url: entry.fields.slug[LOCALE],
    content: entry.fields.body[LOCALE],
    title: entry.fields.title[LOCALE],
  }, function(err, content) {
    if (err) {
      return cb(err);

    return cb(
      `Indexed Content:\n ${ JSON.stringify(content) }`

With this function in the middle, you can now transform the webhook data coming in and index a cleaned-up version in Algolia.

Problem solved – great! Well… almost… it’s actually not that great.

Configurable webhooks – connectors of your service stack

Since I discovered cloud functions, I’ve been following the mantra of "Push functions everywhere", and it’s been working well. This approach brings another burden though.

Cloud functions by themselves don’t require much maintenance regarding operations and setup, but I still have to document code, remember where I deployed functions, and I have to keep my co-workers up to date on how I connected particular services.

A better way to solve this problem is by providing service users with a way to modify and define not only headers but also the complete webhook payload. In Contentful, you can use JavaScript Object Notation pointers (or, in short, JSON pointers) which give you enough flexibility to get rid of metadata and thus the serverless function sitting between your services and Algolia.

The following is a slimmed down default payload Contentful sends when updating an entry. It includes localization information and lots of metadata.

// default webhook payload
         "en-US":"Viewport units for font sizes destroy zooming "
         "en-US": "This will be a very short one…"

You can now apply a transformation via JSON pointers by accessing the initial payload...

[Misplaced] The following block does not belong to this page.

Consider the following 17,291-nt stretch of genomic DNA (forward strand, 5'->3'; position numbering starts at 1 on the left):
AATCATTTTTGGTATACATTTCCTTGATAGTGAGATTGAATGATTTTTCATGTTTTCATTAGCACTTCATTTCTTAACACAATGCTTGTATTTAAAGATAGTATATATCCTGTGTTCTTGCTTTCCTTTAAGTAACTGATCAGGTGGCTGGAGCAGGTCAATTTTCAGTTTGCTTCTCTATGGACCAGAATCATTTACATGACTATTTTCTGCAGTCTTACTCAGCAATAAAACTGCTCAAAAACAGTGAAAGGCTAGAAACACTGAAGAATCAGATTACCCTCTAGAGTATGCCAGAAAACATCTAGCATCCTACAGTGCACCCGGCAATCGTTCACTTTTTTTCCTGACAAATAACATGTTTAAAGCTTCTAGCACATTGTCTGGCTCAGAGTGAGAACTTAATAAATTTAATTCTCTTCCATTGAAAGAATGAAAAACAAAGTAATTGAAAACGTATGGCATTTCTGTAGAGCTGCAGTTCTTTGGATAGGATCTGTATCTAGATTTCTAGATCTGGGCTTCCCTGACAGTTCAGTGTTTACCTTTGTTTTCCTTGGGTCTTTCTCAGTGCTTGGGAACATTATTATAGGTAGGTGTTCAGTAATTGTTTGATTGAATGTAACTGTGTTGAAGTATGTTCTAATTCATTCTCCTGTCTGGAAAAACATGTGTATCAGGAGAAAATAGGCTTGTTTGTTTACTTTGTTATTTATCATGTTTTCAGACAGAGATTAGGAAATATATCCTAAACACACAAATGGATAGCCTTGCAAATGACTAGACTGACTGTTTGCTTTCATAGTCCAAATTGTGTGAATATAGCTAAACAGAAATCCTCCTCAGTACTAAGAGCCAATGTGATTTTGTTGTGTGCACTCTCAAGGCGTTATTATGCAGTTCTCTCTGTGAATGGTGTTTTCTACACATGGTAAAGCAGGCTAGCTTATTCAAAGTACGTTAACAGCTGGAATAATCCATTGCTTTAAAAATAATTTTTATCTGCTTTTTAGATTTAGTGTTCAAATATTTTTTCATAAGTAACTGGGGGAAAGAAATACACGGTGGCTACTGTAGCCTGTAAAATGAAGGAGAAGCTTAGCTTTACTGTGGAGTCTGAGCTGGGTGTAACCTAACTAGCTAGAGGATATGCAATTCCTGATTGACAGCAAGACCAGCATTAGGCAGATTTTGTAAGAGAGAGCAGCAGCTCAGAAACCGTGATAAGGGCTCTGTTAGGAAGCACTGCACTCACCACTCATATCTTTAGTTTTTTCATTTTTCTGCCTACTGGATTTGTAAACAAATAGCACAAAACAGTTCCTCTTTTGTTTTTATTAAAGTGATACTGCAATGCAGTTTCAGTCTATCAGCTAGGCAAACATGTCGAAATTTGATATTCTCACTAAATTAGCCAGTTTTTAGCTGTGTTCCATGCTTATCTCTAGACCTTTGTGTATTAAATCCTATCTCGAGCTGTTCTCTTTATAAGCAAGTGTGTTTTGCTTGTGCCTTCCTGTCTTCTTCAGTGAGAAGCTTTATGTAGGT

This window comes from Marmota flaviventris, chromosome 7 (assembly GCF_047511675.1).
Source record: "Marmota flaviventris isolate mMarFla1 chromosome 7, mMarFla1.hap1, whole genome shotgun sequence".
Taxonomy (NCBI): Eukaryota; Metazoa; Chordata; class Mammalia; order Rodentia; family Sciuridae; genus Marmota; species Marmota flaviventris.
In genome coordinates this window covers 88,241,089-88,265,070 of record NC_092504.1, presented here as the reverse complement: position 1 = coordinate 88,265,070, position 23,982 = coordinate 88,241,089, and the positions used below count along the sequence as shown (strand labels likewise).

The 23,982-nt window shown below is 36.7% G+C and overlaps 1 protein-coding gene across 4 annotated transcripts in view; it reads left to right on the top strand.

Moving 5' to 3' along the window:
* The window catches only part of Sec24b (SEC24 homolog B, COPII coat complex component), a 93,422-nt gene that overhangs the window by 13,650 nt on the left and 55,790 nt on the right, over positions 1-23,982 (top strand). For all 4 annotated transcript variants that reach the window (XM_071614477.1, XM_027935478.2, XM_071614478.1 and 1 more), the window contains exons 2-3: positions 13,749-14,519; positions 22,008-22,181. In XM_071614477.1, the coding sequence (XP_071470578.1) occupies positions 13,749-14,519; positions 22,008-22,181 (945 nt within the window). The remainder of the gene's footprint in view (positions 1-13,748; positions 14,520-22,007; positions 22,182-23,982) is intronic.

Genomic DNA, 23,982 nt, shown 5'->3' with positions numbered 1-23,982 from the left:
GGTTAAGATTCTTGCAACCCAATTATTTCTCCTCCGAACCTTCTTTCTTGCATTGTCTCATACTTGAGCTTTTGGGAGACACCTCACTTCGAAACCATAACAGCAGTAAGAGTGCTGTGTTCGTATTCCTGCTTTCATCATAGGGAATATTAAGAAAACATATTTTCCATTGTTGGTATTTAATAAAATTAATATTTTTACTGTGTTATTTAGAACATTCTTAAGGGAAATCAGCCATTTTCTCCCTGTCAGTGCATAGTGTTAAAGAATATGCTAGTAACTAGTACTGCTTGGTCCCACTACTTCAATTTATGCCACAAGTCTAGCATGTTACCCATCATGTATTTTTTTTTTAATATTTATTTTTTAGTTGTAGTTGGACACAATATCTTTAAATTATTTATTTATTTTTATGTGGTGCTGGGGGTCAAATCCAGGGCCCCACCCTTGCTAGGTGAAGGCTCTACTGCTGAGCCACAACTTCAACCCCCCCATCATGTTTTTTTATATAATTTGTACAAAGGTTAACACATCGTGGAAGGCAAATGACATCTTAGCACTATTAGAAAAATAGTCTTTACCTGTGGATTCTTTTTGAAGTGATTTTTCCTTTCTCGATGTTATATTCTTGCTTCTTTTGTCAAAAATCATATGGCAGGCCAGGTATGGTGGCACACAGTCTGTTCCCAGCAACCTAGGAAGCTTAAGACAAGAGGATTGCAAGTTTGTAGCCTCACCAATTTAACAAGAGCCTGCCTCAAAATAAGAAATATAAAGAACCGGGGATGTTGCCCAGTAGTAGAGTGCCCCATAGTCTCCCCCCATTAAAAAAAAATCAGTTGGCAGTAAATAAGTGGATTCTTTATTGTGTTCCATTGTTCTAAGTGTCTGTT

// transformation
  "url": "/today-i-learned/{ /payload/fields/slug/en-US }/",
  "content": "{ /payload/fields/body/en-US }",
  "title": "{ /payload/fields/title/en-US }",
  "objectID": "{ /payload/sys/id }"

...which leads to the following payload that can be consumed by Algolia right away!

// result
  "content":"This will be a very short one...",
  "title":"Viewport units for font sizes destroy zooming ",

The definition of a webhook transformation has access to a payload object, and you can retrieve the values of this object with the { /payload/… } syntax. This way you can define properties and their values and can cut out the need for a transformation function running in the cloud.

A transformation before the webhook is sent leads to even less complexity than a serverless function and fewer things to remember and document. This possibility is excellent for everyday use cases. If you’re dealing with more complex data structures, a serverless function may still be the way to go, though. You can find an in-depth tutorial about Algolia and Contentful in the Contentful documentation.

Connect all the dots – the power of the service-mesh

Looking at today, the software-as-a-service-driven world we live in expects us, developers, to connect all these services quickly. My advice: when you pick your next cloud service don’t only look at the main features but also evaluate how easy it will be to connect it with your ecosystem.

Ask yourself: Can you connect services directly to each other? Will your service be able to authenticate? Who can access which information?

And if a direct connection is not possible:

How much logic has to go into a serverless function to build the connector?

Services that are not able to talk to each other won’t speed up your development cycles in the long run, but rather become a burden. On the other hand, if your services work well with each other, you can enjoy the new shiny world we live in where it really becomes "just connecting the dots" to build something great quickly.